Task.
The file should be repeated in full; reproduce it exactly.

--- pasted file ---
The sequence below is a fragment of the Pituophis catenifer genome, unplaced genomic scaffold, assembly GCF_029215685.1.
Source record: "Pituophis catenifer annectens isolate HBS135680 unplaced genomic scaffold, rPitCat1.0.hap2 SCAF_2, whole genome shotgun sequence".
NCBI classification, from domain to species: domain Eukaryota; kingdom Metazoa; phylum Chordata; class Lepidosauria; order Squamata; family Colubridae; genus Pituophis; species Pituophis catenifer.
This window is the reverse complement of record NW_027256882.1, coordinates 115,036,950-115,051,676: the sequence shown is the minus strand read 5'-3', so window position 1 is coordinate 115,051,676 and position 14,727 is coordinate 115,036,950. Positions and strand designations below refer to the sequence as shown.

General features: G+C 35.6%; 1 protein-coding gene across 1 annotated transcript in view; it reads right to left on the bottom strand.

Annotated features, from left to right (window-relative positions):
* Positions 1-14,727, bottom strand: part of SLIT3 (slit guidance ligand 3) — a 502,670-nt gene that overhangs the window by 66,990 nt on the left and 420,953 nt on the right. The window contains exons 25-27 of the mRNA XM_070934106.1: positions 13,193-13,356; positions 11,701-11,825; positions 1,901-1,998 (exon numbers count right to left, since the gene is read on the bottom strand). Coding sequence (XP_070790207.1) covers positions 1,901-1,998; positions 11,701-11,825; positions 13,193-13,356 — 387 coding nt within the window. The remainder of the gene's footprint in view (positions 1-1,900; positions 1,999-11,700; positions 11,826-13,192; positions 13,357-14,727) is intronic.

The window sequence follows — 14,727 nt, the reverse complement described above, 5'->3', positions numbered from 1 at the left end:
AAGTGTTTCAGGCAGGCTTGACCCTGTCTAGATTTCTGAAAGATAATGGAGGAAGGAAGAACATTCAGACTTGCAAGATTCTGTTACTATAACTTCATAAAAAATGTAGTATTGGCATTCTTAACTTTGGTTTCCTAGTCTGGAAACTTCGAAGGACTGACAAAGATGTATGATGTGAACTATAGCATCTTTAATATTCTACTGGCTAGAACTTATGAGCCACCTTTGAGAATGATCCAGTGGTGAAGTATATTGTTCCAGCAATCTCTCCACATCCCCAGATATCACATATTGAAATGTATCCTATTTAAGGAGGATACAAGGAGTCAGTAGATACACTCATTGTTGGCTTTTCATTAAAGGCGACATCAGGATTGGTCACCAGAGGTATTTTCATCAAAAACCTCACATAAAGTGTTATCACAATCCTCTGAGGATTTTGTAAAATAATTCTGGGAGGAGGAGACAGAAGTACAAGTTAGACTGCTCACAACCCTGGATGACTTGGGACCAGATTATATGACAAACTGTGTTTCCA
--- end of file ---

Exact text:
The sequence below is a fragment of the Pituophis catenifer genome, unplaced genomic scaffold, assembly GCF_029215685.1.
Source record: "Pituophis catenifer annectens isolate HBS135680 unplaced genomic scaffold, rPitCat1.0.hap2 SCAF_2, whole genome shotgun sequence".
NCBI classification, from domain to species: domain Eukaryota; kingdom Metazoa; phylum Chordata; class Lepidosauria; order Squamata; family Colubridae; genus Pituophis; species Pituophis catenifer.
This window is the reverse complement of record NW_027256882.1, coordinates 115,036,950-115,051,676: the sequence shown is the minus strand read 5'-3', so window position 1 is coordinate 115,051,676 and position 14,727 is coordinate 115,036,950. Positions and strand designations below refer to the sequence as shown.

General features: G+C 35.6%; 1 protein-coding gene across 1 annotated transcript in view; it reads right to left on the bottom strand.

Annotated features, from left to right (window-relative positions):
* Positions 1-14,727, bottom strand: part of SLIT3 (slit guidance ligand 3) — a 502,670-nt gene that overhangs the window by 66,990 nt on the left and 420,953 nt on the right. The window contains exons 25-27 of the mRNA XM_070934106.1: positions 13,193-13,356; positions 11,701-11,825; positions 1,901-1,998 (exon numbers count right to left, since the gene is read on the bottom strand). Coding sequence (XP_070790207.1) covers positions 1,901-1,998; positions 11,701-11,825; positions 13,193-13,356 — 387 coding nt within the window. The remainder of the gene's footprint in view (positions 1-1,900; positions 1,999-11,700; positions 11,826-13,192; positions 13,357-14,727) is intronic.

The window sequence follows — 14,727 nt, the reverse complement described above, 5'->3', positions numbered from 1 at the left end:
AAGTGTTTCAGGCAGGCTTGACCCTGTCTAGATTTCTGAAAGATAATGGAGGAAGGAAGAACATTCAGACTTGCAAGATTCTGTTACTATAACTTCATAAAAAATGTAGTATTGGCATTCTTAACTTTGGTTTCCTAGTCTGGAAACTTCGAAGGACTGACAAAGATGTATGATGTGAACTATAGCATCTTTAATATTCTACTGGCTAGAACTTATGAGCCACCTTTGAGAATGATCCAGTGGTGAAGTATATTGTTCCAGCAATCTCTCCACATCCCCAGATATCACATATTGAAATGTATCCTATTTAAGGAGGATACAAGGAGTCAGTAGATACACTCATTGTTGGCTTTTCATTAAAGGCGACATCAGGATTGGTCACCAGAGGTATTTTCATCAAAAACCTCACATAAAGTGTTATCACAATCCTCTGAGGATTTTGTAAAATAATTCTGGGAGGAGGAGACAGAAGTACAAGTTAGACTGCTCACAACCCTGGATGACTTGGGACCAGATTATATGACAAACTGTGTTTCCA